POSTSCRIPT see the latest BC polling – and Bill Tieleman’s view – in the Tyee and here is the presentation that went to Council today – pushing for underground on Broadway all the way to UBC

“Given the impacts of surface rapid transit west of Arbutus, a Broadway Subway should be extended all the way to UBC.” staff presentation

Written by Stephen Rees

November 27, 2012 at 9:48 am

14 Responses

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  1. The big problem with ignoring the Broadway corridor in favour of expanding transit in Surrey is that a lot of Surrey trips end up in Vancouver. The Broadway/Commercial station is bursting at the seams with traffic – it has almost twice as much traffic as the next busiest station. And the Expo line is at crush capacity between Broadway and downtown during the rush hour. It does little good to expand transit in Surrey if a lot of those people won’t take it due to overcrowding, or if people currently using it in Vancouver are crowded out of it.
    What’s desperately needed is to extend the Millenium line through to at least Cambie and the Canada Line to connect the rapid transit network and relieve some of the pressure from Broadway/Commercial through to downtown. That’s an improvement that will benefit transit riders across the region.
    If we extend the Millenium line, I think it makes sense to go right through to Granville to benefit the extremely busy hospital district as well. Extending it all the way to UBC doesn’t really seem warranted right now, but it’s better to bite off the most important part as a piece that can be digested first as long as we can extend it later as needed.

    Sean Nelson

    November 27, 2012 at 10:22 am

  2. Apologies, my comment that “Broadway/Commercial” being “almost twice as much traffic” as the next station (which is Metrotown) was incorrect – but it IS almost twice as much as the third in line (Waterfront).

    See: http://forum.skyscraperpage.com/showpost.php?p=5913269&postcount=10037

    Sean Nelson

    November 27, 2012 at 10:39 am

  3. Sean – as your reply hit the comment page, so did a bunch of tweets about the City Engineer’s presentation . There is a lot of new information – and the city is going to be pushing for underground not surface light rail as UBC prefer. I have now added the link to the presentation

    Stephen Rees

    November 27, 2012 at 11:06 am

  4. Great presentation from the city.
    Nothing is said about the financing…Surely UBC could pay for part of it if they want to badly a subway. Isn’t it time for Stephen to exhume from his files the post about the “transportation tax”that helped European towns to build, expand and maintain their transit systems?

    I wonder why the city staff are showing in the presentation the oldest type of LRT used in Portland. The newer ones (used since 2009 at least–according to my photos) look sort of like the SkyTrain in the presentation.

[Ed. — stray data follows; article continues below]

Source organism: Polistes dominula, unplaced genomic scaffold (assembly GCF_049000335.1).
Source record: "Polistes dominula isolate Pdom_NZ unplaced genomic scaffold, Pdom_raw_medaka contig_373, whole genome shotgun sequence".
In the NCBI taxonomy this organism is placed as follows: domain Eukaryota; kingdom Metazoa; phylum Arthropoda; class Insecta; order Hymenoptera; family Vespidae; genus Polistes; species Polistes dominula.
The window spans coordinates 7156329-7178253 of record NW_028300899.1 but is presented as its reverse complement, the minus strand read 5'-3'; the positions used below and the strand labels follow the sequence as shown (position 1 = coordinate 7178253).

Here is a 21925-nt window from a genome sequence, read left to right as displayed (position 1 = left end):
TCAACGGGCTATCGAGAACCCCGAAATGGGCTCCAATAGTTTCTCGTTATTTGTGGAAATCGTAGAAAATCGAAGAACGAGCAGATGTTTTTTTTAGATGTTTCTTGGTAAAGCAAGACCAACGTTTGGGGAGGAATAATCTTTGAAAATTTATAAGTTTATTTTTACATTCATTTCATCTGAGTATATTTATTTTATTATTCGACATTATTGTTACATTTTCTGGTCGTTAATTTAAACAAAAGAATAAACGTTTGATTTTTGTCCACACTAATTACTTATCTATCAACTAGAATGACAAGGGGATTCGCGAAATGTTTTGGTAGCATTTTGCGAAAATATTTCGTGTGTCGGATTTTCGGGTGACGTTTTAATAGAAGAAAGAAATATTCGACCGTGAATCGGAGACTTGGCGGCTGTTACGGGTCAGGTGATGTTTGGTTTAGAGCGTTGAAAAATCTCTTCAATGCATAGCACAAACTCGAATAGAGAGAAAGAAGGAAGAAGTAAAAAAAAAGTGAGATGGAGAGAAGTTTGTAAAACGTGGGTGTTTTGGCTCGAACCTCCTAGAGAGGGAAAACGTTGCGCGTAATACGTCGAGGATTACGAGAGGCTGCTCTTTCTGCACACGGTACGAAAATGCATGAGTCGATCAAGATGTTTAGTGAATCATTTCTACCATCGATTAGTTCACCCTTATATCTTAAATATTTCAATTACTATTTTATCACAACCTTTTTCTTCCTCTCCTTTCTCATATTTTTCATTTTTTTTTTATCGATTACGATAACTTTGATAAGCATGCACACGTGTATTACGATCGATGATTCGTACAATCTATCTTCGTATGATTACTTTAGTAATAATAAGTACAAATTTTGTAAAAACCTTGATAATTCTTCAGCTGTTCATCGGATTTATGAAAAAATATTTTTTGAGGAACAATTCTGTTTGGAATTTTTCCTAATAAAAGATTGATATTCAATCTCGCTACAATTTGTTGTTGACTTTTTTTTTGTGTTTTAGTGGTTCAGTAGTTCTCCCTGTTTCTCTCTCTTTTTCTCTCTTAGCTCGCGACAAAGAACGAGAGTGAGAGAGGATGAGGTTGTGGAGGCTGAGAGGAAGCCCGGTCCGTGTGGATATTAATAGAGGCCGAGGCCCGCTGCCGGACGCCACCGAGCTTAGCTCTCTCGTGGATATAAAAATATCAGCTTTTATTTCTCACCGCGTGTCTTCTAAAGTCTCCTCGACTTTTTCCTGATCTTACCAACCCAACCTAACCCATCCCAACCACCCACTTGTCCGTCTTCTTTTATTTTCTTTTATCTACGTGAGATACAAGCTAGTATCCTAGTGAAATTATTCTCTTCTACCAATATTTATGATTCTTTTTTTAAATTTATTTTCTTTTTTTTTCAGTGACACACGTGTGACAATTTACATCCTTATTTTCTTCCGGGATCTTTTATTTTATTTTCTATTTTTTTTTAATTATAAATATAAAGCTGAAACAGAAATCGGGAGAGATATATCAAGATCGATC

http://en.wikipedia.org/wiki/File:MAX_Type_4_cars_crossing_185th.JPG

    One of the niftiest fast bust system I have seen and used is in Eugene Oregon…
    http://en.wikipedia.org/wiki/File:Eugene-EMX-2.jpg what the photo doesn’t show is that there are doors on both sides and that there are ramps on all doors that –unlike our buses–slide in and out instead of unfolding. Bikes are stored inside. These buses are hybrids (diesel-electric). And they announce stops plus on which side doors will open in American and Spanish…

    Being my usual picky self I have to mention that In other places Automated transit like SkyTrain, VAL etc. are in the same classification as LRT and that non automated LRT and streetcars are simply called tramways…

    Red frog

    November 27, 2012 at 2:44 pm

  5. Redfrog: You wonder why the city staff is using the worst picture of LRT it could find ;)

    I don’t ;)

    However, it didn’t put picture of LRT accident: It should have: Transport2040 put emphasis on pedestrian safety, but insuring a 30km/h LRT average speed suppose have it ramming thru at “high speed” in the middle of Broadway: That begs the safety question:

    http://voony.wordpress.com/2010/03/12/subway-and-lrt-safety-in-france/

    Voony

    November 27, 2012 at 11:14 pm

  6. The City of Vancouver is wrong, at this time, to advocate for an underground LRT along West Broadway to UBC. Stop calling the “Broadway line”, and start calling it the “UBC line”, and you will see my point.
    The City’s report compares a Broadway subway to a Broadway street-level LRT. Of course a streetcar or street-level light rail along BROADWAY is going to compare badly to subway, in terms of capacity and speed. West Broadway is already so congested.
    Trying to force the most complex and expensive, highest capacity transit line in Vancouver through one of the most congested arterials in Vancouver is pure folly. It would be easier to squeeze a camel through the eye of a needle. It can be done, but at what cost?
    The most appropriate solution, with due consideration for costs, regional transit priorities (i.e.: Surrey, etc) and timeframe (10 years from now to build the subway, minimum) is to build a mainly street-level light rail along the CPR corridor, the Arbutus corridor, and West 16th Avenue. Compare THIS route to a Broadway subway on cost, construction time and capacity, and it prevails.